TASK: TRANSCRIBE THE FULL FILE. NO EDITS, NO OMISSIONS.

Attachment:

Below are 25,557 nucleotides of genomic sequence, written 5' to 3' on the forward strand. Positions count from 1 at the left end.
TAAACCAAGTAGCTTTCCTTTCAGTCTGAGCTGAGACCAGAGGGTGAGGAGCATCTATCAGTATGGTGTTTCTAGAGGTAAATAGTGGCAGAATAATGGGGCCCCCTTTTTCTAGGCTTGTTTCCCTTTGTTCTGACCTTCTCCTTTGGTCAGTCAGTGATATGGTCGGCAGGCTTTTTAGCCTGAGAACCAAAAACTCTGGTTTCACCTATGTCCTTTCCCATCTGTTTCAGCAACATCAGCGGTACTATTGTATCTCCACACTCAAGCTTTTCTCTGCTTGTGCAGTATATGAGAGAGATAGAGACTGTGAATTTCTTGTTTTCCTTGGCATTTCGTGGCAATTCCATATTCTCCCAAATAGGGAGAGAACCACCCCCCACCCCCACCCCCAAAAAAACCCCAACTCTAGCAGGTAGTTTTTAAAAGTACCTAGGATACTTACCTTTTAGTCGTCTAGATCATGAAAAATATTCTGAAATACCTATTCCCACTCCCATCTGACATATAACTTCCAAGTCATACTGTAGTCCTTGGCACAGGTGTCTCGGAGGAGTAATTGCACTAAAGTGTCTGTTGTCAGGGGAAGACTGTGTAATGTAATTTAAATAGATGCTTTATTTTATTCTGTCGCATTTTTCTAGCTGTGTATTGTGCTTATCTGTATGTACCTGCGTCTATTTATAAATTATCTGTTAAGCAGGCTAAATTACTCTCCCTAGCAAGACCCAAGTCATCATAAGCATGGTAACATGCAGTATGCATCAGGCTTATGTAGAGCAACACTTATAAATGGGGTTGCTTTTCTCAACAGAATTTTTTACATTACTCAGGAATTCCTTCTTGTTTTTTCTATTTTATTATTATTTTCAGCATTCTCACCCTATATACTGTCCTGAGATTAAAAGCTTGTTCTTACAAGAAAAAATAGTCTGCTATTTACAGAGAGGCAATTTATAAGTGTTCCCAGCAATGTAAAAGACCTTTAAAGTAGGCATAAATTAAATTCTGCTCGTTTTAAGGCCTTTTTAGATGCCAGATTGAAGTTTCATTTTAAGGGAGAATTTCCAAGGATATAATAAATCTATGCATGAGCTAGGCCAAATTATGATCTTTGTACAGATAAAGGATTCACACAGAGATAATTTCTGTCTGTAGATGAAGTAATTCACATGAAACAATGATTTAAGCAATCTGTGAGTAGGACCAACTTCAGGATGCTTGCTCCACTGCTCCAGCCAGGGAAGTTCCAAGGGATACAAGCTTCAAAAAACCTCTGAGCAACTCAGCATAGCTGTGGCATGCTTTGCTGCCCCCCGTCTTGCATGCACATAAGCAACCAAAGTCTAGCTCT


Below are 25,557 nucleotides of genomic sequence, written 5' to 3' on the forward strand. Positions count from 1 at the left end.
TAAACCAAGTAGCTTTCCTTTCAGTCTGAGCTGAGACCAGAGGGTGAGGAGCATCTATCAGTATGGTGTTTCTAGAGGTAAATAGTGGCAGAATAATGGGGCCCCCTTTTTCTAGGCTTGTTTCCCTTTGTTCTGACCTTCTCCTTTGGTCAGTCAGTGATATGGTCGGCAGGCTTTTTAGCCTGAGAACCAAAAACTCTGGTTTCACCTATGTCCTTTCCCATCTGTTTCAGCAACATCAGCGGTACTATTGTATCTCCACACTCAAGCTTTTCTCTGCTTGTGCAGTATATGAGAGAGATAGAGACTGTGAATTTCTTGTTTTCCTTGGCATTTCGTGGCAATTCCATATTCTCCCAAATAGGGAGAGAACCACCCCCCACCCCCACCCCCAAAAAAACCCCAACTCTAGCAGGTAGTTTTTAAAAGTACCTAGGATACTTACCTTTTAGTCGTCTAGATCATGAAAAATATTCTGAAATACCTATTCCCACTCCCATCTGACATATAACTTCCAAGTCATACTGTAGTCCTTGGCACAGGTGTCTCGGAGGAGTAATTGCACTAAAGTGTCTGTTGTCAGGGGAAGACTGTGTAATGTAATTTAAATAGATGCTTTATTTTATTCTGTCGCATTTTTCTAGCTGTGTATTGTGCTTATCTGTATGTACCTGCGTCTATTTATAAATTATCTGTTAAGCAGGCTAAATTACTCTCCCTAGCAAGACCCAAGTCATCATAAGCATGGTAACATGCAGTATGCATCAGGCTTATGTAGAGCAACACTTATAAATGGGGTTGCTTTTCTCAACAGAATTTTTTACATTACTCAGGAATTCCTTCTTGTTTTTTCTATTTTATTATTATTTTCAGCATTCTCACCCTATATACTGTCCTGAGATTAAAAGCTTGTTCTTACAAGAAAAAATAGTCTGCTATTTACAGAGAGGCAATTTATAAGTGTTCCCAGCAATGTAAAAGACCTTTAAAGTAGGCATAAATTAAATTCTGCTCGTTTTAAGGCCTTTTTAGATGCCAGATTGAAGTTTCATTTTAAGGGAGAATTTCCAAGGATATAATAAATCTATGCATGAGCTAGGCCAAATTATGATCTTTGTACAGATAAAGGATTCACACAGAGATAATTTCTGTCTGTAGATGAAGTAATTCACATGAAACAATGATTTAAGCAATCTGTGAGTAGGACCAACTTCAGGATGCTTGCTCCACTGCTCCAGCCAGGGAAGTTCCAAGGGATACAAGCTTCAAAAAACCTCTGAGCAACTCAGCATAGCTGTGGCATGCTTTGCTGCCCCCCGTCTTGCATGCACATAAGCAACCAAAGTCTAGCTCT